Tags: PES 2014
With the embargo being lifted earlier this afternoon, a whole host of websites - including a couple of PES fansites - have published their impressions on the latest code of PES 2014.
Konami have since confirmed preview code is the same as the code I played at Konami HQ on July 5th (around 75% completion) with two new national teams added; Germany and Italy are now playable alongside Bayern Munich and Santos FC.
Similarly to my playtest in Windsor, the latest code only included Exhibition Mode, with all other game modes, like Football Life and Edit Mode, still locked. This wasn't the case 12 months ago (a stadium and team list for PES 2013 were both published this time last year), so as a fan on a desperate hunt for new details, I must admit I feel a little gutted.
Anyway, I've gathered the latest previews from a handful of websites, so every freshly-cooked opinion - all served just a few hours ago - can be found in one place, with a link and a brief snippet, in the list below.
"I'll try not to fall into the trap of talking in vague terms about "gameplay" and "fluidity" and will begin as simply as I possibly can. Within 30 seconds of playing PES 2014 I knew, fairly instinctively, that this is the year that my allegiances switch back again."
"Thumping, arcing shots are spectacular and realistic rebound physics allow the ball to ricochet off the post and then in off the hapless keeper’s shoulder. It’s less pinball-tastic than it used to be during normal play, but pleasantly unpredictable when things get frantic."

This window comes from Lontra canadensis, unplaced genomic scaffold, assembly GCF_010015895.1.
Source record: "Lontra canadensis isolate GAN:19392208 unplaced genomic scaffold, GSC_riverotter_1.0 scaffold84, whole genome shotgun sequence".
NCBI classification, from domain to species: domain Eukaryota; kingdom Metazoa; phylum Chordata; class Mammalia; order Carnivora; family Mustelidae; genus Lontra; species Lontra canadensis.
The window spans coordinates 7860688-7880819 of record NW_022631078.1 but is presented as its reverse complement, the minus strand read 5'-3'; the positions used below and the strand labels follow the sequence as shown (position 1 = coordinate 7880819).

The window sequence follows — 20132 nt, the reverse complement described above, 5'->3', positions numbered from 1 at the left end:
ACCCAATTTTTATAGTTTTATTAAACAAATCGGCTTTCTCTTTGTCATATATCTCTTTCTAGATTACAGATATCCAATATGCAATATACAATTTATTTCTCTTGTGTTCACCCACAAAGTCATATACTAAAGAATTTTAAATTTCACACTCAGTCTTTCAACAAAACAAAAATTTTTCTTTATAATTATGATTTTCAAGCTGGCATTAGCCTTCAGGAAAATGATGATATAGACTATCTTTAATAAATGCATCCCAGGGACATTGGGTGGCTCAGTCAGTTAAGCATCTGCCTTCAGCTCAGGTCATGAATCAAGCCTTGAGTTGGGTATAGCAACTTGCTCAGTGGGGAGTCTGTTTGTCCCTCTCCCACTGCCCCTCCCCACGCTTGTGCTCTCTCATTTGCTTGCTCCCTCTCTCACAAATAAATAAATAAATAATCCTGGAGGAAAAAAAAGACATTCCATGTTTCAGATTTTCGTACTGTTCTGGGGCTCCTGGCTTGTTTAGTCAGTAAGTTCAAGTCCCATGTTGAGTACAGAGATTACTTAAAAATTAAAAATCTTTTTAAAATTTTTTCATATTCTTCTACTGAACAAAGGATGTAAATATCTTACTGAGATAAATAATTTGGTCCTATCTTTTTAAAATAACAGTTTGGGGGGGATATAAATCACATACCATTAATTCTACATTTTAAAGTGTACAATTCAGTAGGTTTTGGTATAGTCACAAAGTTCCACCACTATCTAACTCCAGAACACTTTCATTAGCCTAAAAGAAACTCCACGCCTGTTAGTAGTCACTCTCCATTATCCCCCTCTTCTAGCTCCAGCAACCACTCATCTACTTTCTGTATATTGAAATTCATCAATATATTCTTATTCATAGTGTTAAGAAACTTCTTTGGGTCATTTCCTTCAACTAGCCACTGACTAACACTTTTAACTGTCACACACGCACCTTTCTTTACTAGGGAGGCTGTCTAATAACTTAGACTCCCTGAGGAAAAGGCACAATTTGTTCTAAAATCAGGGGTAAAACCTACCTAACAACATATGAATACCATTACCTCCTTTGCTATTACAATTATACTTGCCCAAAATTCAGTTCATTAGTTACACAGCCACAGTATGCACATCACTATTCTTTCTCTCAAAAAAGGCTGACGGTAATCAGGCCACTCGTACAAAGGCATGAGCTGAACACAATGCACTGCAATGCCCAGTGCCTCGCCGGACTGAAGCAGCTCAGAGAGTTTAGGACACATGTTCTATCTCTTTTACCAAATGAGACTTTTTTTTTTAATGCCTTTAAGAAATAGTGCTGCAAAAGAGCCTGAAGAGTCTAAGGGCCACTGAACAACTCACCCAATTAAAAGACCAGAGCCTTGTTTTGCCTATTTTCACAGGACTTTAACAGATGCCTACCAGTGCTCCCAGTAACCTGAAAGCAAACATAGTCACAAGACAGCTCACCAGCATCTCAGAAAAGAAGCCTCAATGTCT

"Pro Evolution Soccer 2014 marks something of a soft reboot for the long-running football series. With an impressive new engine in tow and a strong localisation team now installed at Konami’s European office, it’s clear that PES 2014 is doing its best to move the series forward, to innovate and impress audiences old and new."
Official PlayStation Magazine
"I've played new PES – a lot of it – and it’s shaping up surprisingly well. Short of forking out millions on Doloreans and Spielbergs and the rights to toe-tappy Huey Lewis hits, this is the closest you'll get to actually going back to the future – because new PES feels very much like old PES."
PESFan (Graham Day)
"This new era of PES has only had a small fraction of that time to impress, but it certainly hasn't failed to deliver."
"Worth mentioning too is that the preview image of a player that is shown when changing teams is absolutely stunning and it puts PES 2013 to shame. At one point I really thought for a split second an image of Philip Lahm was real."
Proevo (translated from German)
"The attention to detail is everywhere clear. Alongside the original players' tunnel at the Allianz Arena, even police officers can be seen in the corners of the stadium. Sometimes, it's the small things that make you sometimes forget for a moment that it's only a simulation and not real TV coverage."
"In terms of how the game plays, substantial changes have been made. The passing is still best-in-class: balls can be played into space with ease, 'snapping' to player's feet is generally not an issue, and it makes for some wonderfully free-flowing football."
"Having taken that decision to change to the Fox engine, Konami has taken some risks. Some have paid off. Others less so: PES 2014 needs more work if it is to live up to the standard of PES 2013, the first real return to form for the series since PES 6."
Winning Eleven Next-Gen Blog
"Ultimately every football game is only as good as its core engine. On the visual front PES 2014 excels in many aspects with photo-realism and high levels of attention to detail in the faces, kits, stadiums and broadcast style pre-match scenes."
WENB.de (translated from German)
"The many new animations combine with the Fox Engine and at last, there's a breath of fresh air on the pitch. The stiff animations of its predecessors are finally a thing of the past."